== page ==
4. Find a tribe. Linda Clair Puig, co-founder of Adventurous Life—which serves travelers 40 and up on extended stay trips around the world—says many people are coming for the community. “We find that many in this age group are in this space of what’s next. And being around others who are feeling similar feelings, anticipating similar changes, and asking similar questions—it’s really great to talk things out.” Plus, extended travel (their trips are generally 30-days long) really gives you the mental space to think about deeper issues, Puig says.
5. Pack compression socks. While far from stylish, they can be “a massive source of comfort on long flights,” according to David Adler, founder and CEO of The Travel Secret. “Sitting still for a prolonged period can sometimes cause swelling and leg pain, which you are even more susceptible to as you age. Compression socks will keep the flow of blood moving, even while you are not.”
6. Don’t broadcast your trip on social media. It can be tempting to post about your upcoming trip on a social media site like Facebook, but keep that information hidden from the public, Adler recommends. “Only let your close friends and loved ones know about your plans. Posting about your vacation is essentially an advertisement to would-be criminals that you will not be home,” says Adler.
7. Take your time. Many of Adventures for Alaskans travel agent Diane Nigg’s clients are boomers, and often come to her with a fear of missing out. Because of that, they gravitate toward marathon type itineraries, says Nigg. But as she works with them to plan a trip, Nigg says, “They find that when they slow things down, they have a better overall experience. And since many are retired, they really don’t need to keep up the frenetic pace they had when fully employed.”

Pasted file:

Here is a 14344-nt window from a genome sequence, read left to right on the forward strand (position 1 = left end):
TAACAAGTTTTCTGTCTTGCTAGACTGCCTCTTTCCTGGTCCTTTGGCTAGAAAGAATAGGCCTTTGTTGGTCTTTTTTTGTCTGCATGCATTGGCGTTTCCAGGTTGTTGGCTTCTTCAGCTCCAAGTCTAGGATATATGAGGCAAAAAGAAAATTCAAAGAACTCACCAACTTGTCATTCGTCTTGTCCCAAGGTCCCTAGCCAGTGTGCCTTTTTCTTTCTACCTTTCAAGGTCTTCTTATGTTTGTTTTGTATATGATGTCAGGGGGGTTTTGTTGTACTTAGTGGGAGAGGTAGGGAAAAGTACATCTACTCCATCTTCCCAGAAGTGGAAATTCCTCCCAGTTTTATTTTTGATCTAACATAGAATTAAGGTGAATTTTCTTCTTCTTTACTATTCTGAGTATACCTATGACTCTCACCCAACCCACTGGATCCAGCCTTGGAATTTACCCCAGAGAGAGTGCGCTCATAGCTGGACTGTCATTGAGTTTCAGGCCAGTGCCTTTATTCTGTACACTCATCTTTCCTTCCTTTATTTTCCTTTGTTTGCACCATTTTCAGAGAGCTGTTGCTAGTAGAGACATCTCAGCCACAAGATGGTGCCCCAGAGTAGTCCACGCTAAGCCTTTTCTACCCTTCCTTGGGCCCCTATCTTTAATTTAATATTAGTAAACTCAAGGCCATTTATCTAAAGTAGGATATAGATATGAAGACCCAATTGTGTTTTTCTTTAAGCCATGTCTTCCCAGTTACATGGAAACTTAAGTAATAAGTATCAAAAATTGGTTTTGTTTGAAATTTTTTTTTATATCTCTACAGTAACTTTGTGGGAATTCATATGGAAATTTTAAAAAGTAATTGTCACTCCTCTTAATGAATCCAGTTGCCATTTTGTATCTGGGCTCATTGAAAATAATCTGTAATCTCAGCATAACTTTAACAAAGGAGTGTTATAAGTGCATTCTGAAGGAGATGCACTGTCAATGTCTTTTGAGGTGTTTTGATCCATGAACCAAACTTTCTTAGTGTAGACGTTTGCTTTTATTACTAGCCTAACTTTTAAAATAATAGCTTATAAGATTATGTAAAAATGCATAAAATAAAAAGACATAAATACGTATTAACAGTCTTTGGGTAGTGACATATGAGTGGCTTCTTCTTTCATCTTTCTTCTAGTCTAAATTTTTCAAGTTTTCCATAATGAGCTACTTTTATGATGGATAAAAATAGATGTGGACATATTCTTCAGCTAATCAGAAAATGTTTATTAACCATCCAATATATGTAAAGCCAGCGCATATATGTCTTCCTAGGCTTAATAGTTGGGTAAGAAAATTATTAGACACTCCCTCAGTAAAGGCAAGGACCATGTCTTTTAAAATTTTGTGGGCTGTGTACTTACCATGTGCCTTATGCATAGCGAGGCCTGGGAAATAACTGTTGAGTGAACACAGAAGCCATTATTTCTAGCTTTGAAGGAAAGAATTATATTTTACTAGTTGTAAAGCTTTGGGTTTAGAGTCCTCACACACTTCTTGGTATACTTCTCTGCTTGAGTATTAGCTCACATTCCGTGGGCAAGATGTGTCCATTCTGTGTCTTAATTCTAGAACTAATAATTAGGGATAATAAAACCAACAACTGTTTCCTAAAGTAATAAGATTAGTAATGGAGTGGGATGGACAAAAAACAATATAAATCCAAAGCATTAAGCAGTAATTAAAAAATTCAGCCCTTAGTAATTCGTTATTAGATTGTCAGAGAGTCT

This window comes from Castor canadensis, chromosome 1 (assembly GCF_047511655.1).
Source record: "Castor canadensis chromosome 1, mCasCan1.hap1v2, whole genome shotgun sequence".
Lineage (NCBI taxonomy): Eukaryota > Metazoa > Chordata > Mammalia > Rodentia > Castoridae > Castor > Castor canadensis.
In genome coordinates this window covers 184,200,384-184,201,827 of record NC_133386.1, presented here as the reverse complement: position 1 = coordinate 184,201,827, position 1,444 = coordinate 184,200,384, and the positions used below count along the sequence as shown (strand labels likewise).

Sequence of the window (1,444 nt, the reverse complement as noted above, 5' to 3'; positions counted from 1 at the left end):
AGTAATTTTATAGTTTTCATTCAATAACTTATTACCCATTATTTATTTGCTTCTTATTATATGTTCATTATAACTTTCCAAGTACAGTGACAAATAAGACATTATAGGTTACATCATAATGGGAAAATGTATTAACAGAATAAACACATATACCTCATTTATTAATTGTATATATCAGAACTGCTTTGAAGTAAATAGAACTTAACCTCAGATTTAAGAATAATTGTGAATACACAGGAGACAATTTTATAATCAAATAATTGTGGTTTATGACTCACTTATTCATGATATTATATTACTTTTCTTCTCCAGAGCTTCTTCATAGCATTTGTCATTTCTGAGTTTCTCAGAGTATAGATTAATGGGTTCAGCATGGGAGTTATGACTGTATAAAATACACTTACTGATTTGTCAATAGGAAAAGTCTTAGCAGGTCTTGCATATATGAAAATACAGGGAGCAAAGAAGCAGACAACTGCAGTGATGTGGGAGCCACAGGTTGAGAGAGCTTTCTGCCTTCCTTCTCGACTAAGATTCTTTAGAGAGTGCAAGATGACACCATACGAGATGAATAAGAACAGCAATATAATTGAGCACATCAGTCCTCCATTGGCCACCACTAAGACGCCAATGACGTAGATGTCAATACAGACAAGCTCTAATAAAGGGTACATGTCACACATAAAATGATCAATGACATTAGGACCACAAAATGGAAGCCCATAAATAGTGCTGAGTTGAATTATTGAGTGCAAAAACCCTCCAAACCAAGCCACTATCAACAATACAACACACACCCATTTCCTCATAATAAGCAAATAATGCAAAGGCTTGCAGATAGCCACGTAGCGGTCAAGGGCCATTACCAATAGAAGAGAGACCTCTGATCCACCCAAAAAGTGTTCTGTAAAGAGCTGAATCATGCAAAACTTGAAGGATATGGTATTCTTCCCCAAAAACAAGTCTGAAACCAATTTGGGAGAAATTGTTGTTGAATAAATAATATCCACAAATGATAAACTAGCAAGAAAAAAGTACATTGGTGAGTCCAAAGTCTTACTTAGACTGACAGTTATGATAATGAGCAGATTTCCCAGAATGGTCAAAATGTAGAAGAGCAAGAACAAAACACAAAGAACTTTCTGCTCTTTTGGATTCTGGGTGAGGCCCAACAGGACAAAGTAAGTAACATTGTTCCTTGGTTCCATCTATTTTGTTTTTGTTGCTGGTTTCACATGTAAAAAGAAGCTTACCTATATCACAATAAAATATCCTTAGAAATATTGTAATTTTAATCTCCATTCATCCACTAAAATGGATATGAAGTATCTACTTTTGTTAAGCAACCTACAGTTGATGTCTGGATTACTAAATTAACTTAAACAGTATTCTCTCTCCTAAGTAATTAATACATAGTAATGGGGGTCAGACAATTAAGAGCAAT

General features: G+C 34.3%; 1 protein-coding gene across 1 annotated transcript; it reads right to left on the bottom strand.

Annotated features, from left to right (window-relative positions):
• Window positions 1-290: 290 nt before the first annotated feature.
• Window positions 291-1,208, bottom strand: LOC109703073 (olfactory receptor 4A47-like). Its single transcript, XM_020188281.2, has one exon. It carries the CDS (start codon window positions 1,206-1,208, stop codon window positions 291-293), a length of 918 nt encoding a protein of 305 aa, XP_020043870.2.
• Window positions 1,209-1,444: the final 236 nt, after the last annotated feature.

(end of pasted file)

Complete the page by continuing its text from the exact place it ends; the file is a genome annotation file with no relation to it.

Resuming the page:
8. Get good travel insurance. This will cover potential problems during travel, including medical evacuation and repatriation, says Nigg. “It’s important to purchase travel insurance within two weeks of making a deposit on a trip if coverage for pre-existing conditions is required. I especially recommend the insurance that cruise ship carriers offer since they typically do not discriminate based on age.”
Getting Around When You Get There
Don’t want to drive in-country? Avi Wilensky is the founder of Up Hail, a travel app used by millions to compare prices and save money on various forms of ground transportation. He offers these tips for boomer travelers who are hesitant about using tech for transport so you can hail a cab or car anywhere—with confidence.
Ask a friend or family member to order a ride on your behalf. It’s a common misconception that you need to order an Uber or Lyft yourself using your own smartphone. Both platforms now have the ability for a third party to dispatch a ride to your location. Ask your family member or friend to put your address in the app or move the pin to your location. It’s advisable that they call or text your driver to give them a heads up that they’ll be picking up a different person than the one on the profile.i
If you need extra assistance with luggage or require more wait time, order a premium service. Both Uber and Lyft have premium black car services in most markets. While you’ll pay a bit more, you’ll get extra assistance, top-rated drivers, and a more spacious vehicle. If you have accessibility requirements, many markets have services such as UberWAV, UberAssist, or Lyft Access, where drivers are trained and certified to assist riders into vehicles. The vehicles have room to fit scooters, wheelchairs, and walkers (folded or disassembled). These service options generally cost the same as the economy options, such as UberX.
If you’re on a budget, consider a shared option. Both Uber and Lyft have shared or pooled services in many markets, which cost a fraction of the price. You may incur extra stops along the way, so it’s best to use these services if you’re not in a hurry. As an added bonus, it can be a great way to meet new people and converse with locals.